• Pages: 752
  • Sales rank: 18,070
  • File size: 2 MB

Meet the Author

Kyle Freeman, a Sherlock Holmes enthusiast for many years, earned two graduate degrees in English literature from Columbia University, where his major was twentieth-century British literature.

Biography

Sir Arthur Conan Doyle was born in Edinburgh in 1859. After nine years in Jesuit schools, he went to Edinburgh University, receiving a degree in medicine in 1881. He then became an eye specialist in Southsea, with a distressing lack of success. Hoping to augment his income, he wrote his first story, A Study in Scarlet. His detective, Sherlock Holmes, was modeled in part after Dr. Joseph Bell of the Edinburgh Infirmary, a man with spectacular powers of observation, analysis, and inference. Conan Doyle may have been influenced also by his admiration for the neat plots of Gaboriau and for Poe's detective, M. Dupin. After several rejections, the story was sold to a British publisher for £25, and thus was born the world's best-known and most-loved fictional detective. Fifty-nine more Sherlock Holmes adventures followed.

Once, wearying of Holmes, his creator killed him off, but was forced by popular demand to resurrect him. Sir Arthur -- he had been knighted for this defense of the British cause in his The Great Boer War -- became an ardent Spiritualist after the death of his son Kingsley, who had been wounded at the Somme in World War I. Sir Arthur Conan Doyle died in Sussex in 1930.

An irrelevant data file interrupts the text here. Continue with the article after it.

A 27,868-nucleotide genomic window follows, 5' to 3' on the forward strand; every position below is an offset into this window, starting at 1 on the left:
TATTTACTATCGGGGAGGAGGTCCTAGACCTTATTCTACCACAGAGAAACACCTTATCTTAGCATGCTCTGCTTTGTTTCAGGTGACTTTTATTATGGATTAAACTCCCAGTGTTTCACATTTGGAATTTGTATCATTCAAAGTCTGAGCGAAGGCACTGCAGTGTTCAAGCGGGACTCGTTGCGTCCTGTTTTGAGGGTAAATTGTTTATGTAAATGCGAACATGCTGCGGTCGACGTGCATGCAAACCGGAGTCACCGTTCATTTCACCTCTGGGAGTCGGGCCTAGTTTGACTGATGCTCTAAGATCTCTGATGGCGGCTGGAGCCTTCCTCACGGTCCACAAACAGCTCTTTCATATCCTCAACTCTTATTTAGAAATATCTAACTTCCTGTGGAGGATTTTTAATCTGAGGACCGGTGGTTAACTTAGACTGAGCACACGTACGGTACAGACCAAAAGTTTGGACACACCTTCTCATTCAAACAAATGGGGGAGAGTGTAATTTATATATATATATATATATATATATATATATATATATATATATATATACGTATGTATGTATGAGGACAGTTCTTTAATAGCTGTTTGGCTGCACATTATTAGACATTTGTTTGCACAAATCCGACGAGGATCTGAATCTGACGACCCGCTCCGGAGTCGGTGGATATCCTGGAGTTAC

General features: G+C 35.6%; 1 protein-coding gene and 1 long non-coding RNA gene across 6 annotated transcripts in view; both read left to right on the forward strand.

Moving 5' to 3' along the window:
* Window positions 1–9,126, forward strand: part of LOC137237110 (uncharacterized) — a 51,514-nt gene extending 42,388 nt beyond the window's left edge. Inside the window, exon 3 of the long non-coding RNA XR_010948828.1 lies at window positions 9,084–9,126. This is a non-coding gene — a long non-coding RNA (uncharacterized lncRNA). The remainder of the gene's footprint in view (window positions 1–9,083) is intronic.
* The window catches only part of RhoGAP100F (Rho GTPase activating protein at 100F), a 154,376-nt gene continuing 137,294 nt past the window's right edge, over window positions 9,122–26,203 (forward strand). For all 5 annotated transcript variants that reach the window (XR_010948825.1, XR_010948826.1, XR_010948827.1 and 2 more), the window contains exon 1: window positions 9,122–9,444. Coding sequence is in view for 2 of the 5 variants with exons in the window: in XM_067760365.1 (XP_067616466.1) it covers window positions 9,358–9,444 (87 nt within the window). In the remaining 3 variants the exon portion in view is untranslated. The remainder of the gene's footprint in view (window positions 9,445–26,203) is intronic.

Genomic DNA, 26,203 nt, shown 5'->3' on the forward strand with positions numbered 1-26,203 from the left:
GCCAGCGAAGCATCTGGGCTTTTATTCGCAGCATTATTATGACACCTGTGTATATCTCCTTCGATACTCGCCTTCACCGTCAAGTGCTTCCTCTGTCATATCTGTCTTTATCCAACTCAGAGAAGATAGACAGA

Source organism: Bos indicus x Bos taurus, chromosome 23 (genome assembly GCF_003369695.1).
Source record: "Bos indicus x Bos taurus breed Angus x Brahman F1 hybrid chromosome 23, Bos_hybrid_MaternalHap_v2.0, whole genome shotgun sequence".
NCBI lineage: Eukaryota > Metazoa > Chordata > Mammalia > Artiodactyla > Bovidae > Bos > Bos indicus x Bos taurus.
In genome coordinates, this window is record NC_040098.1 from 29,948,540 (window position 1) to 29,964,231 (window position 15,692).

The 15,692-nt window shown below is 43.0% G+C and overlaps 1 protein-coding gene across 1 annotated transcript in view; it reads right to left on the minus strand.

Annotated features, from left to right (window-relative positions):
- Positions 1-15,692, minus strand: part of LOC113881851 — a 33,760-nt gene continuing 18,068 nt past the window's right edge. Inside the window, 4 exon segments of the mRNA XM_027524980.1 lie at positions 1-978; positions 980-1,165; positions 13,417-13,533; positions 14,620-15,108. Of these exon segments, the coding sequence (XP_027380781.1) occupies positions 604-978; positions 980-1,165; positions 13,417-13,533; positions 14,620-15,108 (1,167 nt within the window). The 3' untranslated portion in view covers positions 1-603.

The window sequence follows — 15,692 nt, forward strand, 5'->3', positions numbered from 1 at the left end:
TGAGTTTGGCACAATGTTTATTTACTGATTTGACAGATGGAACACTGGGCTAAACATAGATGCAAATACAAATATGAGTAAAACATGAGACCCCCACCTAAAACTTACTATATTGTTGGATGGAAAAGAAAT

Author biography courtesy of Penguin Group (USA).

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    1. Also Known As:
      Sir Arthur Conan Doyle
    1. Date of Birth:
      May 22, 1859
    2. Place of Birth:
      Edinburgh, Scotland
    1. Date of Death:
      July 7, 1930
    2. Place of Death:
      Crowborough, Sussex, England

Read an Excerpt

From Kyle Freeman’s Introduction to The Complete Sherlock Holmes, Volume I

 

Arthur Conan Doyle began writing A Study in Scarlet in 1886 while waiting for patients in his newly furnished doctor’s office in Southsea, Portsmouth. He sent it to what seemed like every publisher in England before it was finally accepted by a small firm called Ward, Lock & Co. He was paid a one-time sum of £25, relinquishing all other rights to the publisher. The company thought it would be most effective in one of its big holiday issues, Beeton’s Christmas Annual, so Conan Doyle had to wait nearly a year before seeing it in print in December 1887. Thus after this long and uncertain gestation the world finally saw the birth of the resplendent career of the character who would become the greatest literary detective, Sherlock Holmes.

 

Conan Doyle got the idea for a detective story from the acknowledged creators of the genre. Edgar Allan Poe had written three short stories featuring Parisian sleuth C. Auguste Dupin: “Murders in the Rue Morgue,” “The Mystery of Marie Rogêt,” and “The Purloined Letter.” Conan Doyle lifted so much detail from Poe that he seemed a plagiarist to some. He took several key components from Dupin. Holmes, like Dupin, is a prodigious pipe smoker. He also places ads in the newspaper to lure the perpetrator of the crime to his apartment. He goes to the scene of the crime to find clues the police had overlooked. Yet another component borrowed from Dupin was his trick of breaking in on his companion’s thought process by guessing the links in his train of thought. Ironically, Holmes complains in this first story that this habit of Dupin annoys him, but apparently not as much as he claims, as he adopts it himself in two later stories. Most important, like Poe, Conan Doyle decided to give his detective a companion to narrate the case.